Monday, April 20, 2009

Follow up

Thanks to everyone who asked...yes, Harley's fine...I'm going to "insert" a little blurb I found about absense seizures. Today's episode with Harley he had been pacing and kind of "tripped" and laid on the floor. His body was completely still other than strange facial 'tics' (especially his eyes, which rolled back). The doctor we were seeing at the time was the psychiatrist and he made a note of it and suggested we revisit with the neurologist...As you read the description of an absense seizure you will see that it is sometimes hard to differentiate if he's being "autistic" or having one of these types of seizures. When he had this episode today it lasted about 20 seconds (which is VERY long for him...when he had these when he was younger they lasted 5-10 seconds MAX)...and he seemed to have a hard time focusing and was having problems with his eyes for a few minutes afterwards. However in the past when he's had them he would go to one extreme or the other - one being becoming aggressive and the other reaction being wanting to sleep instantly. Neither of those things happened today.

Harley was not responsive, I got on the floor and touched him and shook his leg. When he 'woke up' and returned to the chair he was supposed to be sitting in the dr asked him if he was awake or asleep and he said he was awake and semi-conscience? (sp?)...I haven't seen anymore since and I'm not sure how you would explain these to the school to have them watch for these types of activity since they are so hard to differentiate...

The other issue we have with these seizures, which you will again see on the "blurb" is that they are not traceable. They are not picked up on EEG -- besides last time he had an EEG for seizures they put him to sleep using an anti-seizure medication so it was really a waste of time...

Ok now for the "blurb":
What Are the Symptoms of an Absence Seizure?
Because absence seizures are usually quite brief, tend to strike during times of inactivity, and closely resemble daydreaming or "being off in one's own world," they may pass unnoticed by others and go undiagnosed for some time.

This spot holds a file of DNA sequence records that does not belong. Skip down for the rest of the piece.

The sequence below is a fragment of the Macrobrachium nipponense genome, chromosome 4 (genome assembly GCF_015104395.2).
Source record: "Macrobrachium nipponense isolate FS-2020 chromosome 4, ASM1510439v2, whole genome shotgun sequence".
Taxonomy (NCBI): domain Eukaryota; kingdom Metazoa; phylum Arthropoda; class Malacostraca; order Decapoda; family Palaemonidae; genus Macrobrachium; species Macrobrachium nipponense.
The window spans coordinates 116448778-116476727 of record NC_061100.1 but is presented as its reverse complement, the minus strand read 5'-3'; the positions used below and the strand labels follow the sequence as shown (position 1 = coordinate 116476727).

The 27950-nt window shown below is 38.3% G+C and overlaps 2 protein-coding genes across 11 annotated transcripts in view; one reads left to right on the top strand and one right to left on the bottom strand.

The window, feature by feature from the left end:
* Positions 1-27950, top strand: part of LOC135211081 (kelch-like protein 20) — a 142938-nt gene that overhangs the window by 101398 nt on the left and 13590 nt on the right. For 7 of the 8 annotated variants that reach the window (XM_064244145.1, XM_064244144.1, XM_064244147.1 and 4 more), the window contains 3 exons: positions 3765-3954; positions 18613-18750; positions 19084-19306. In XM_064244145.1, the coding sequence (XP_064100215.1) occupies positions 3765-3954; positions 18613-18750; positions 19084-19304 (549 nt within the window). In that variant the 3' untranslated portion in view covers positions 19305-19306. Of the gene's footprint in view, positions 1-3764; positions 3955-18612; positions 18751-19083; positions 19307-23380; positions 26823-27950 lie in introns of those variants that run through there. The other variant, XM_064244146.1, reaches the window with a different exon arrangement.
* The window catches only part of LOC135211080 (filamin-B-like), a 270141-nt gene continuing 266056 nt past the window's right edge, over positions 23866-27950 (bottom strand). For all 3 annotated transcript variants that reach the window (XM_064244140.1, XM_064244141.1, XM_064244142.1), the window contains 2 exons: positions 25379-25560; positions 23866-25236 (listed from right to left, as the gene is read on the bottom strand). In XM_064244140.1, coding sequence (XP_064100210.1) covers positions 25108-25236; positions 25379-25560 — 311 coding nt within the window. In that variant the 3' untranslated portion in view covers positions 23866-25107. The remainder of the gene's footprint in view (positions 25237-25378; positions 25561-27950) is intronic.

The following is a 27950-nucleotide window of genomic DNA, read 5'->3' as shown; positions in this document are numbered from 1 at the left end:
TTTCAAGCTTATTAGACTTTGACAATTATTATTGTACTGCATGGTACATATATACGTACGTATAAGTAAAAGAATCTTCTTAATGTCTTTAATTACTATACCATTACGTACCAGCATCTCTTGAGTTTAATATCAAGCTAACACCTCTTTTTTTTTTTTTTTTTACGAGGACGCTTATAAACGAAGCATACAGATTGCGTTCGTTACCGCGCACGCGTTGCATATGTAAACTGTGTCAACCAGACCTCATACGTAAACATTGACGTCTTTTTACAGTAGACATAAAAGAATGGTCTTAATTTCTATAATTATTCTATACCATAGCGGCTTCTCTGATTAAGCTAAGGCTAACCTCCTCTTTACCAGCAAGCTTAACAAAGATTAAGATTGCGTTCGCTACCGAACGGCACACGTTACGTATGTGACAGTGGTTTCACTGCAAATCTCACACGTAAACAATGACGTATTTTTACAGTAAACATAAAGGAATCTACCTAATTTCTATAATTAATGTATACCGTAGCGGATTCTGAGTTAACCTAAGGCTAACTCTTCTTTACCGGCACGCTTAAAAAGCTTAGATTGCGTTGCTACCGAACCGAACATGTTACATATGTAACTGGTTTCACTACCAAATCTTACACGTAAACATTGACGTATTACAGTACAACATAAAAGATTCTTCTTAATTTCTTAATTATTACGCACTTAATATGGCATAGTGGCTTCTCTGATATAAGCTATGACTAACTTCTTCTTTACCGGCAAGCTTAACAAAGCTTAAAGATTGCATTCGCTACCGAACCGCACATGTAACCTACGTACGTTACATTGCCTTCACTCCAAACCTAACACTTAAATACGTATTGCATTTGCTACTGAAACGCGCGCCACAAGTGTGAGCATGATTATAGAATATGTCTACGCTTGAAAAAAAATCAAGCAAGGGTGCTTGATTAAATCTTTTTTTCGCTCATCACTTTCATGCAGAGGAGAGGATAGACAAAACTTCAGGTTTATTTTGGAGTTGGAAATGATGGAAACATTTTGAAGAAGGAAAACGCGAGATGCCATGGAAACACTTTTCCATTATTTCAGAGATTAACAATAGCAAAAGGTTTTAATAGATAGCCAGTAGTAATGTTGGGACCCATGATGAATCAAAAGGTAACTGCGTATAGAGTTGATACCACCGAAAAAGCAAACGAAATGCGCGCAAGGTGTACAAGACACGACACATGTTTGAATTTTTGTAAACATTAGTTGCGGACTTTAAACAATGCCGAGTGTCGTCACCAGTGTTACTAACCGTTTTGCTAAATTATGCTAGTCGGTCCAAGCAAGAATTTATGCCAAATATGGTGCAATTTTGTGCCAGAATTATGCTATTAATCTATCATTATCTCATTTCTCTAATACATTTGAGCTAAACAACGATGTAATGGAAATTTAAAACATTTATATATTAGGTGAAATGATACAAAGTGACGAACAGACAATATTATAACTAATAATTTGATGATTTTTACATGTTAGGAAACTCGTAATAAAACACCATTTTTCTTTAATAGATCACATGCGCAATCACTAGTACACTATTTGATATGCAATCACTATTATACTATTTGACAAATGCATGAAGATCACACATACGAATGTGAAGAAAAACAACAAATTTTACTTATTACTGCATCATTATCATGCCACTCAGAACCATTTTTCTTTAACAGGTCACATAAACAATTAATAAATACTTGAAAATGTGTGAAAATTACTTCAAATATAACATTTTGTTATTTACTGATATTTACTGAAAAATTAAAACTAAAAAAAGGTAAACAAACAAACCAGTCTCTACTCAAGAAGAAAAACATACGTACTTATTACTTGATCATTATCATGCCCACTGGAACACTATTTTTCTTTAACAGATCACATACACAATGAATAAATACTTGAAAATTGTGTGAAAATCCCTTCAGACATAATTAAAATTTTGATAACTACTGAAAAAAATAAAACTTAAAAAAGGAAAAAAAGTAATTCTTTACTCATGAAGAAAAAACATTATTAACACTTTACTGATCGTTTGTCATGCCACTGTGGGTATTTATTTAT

Absence seizures fall into two categories: typical and atypical.

Typical absence seizures begin abruptly, last 10 to 30 seconds, and resolve themselves without complication. The person simply stops in his tracks (and/or mid-sentence), and enters a staring, trance-like state during which he is unresponsive and unaware of his surroundings. He may make fumbling movements with his hands, and there may also be eyelid fluttering, lip smacking, or chewing motions during the seizure. When the seizure passes, the person returns to normal, with no memory of the event and no lingering effects. Generally speaking, typical absence seizures have no discernible cause.

Atypical seizures are similar to typical seizures, accept that they tend to begin more slowly, last longer (up to a few minutes) and can include slumping or falling down. The person may also feel confused for a short time after regaining consciousness. While the cause of atypical seizures may be unidentifiable, they are sometimes traced to abnormalities in the brain that were present at birth (congenital) or from trauma or injury, or from complications from liver or kidney disease. This type of seizures may continue into adulthood.

So see, Harley seems to have a mixture of the two types....We were warned waaaay back when he was diagnosed with autism that it's fairly common for a seizure-like disorder to start when they hit puberty and the hormones start to reek havoc...He has had these before though...long before any hormonal thing kicked I guess it's time for another MRI to see if the cyst has grown...Dang it! I was hoping we could get through this stage without any more complications but it's starting to look like that won't be the case :(

Poor Harley....he's not going to understand the tests...but at least I can write a social story and he may be more cooperative this time. That would be cool!

1 comment:

katie said...

i'm sorry you are going thru this with him, tracy! hopefully more tests or treatments can work for him and he'll respond to it. hugs!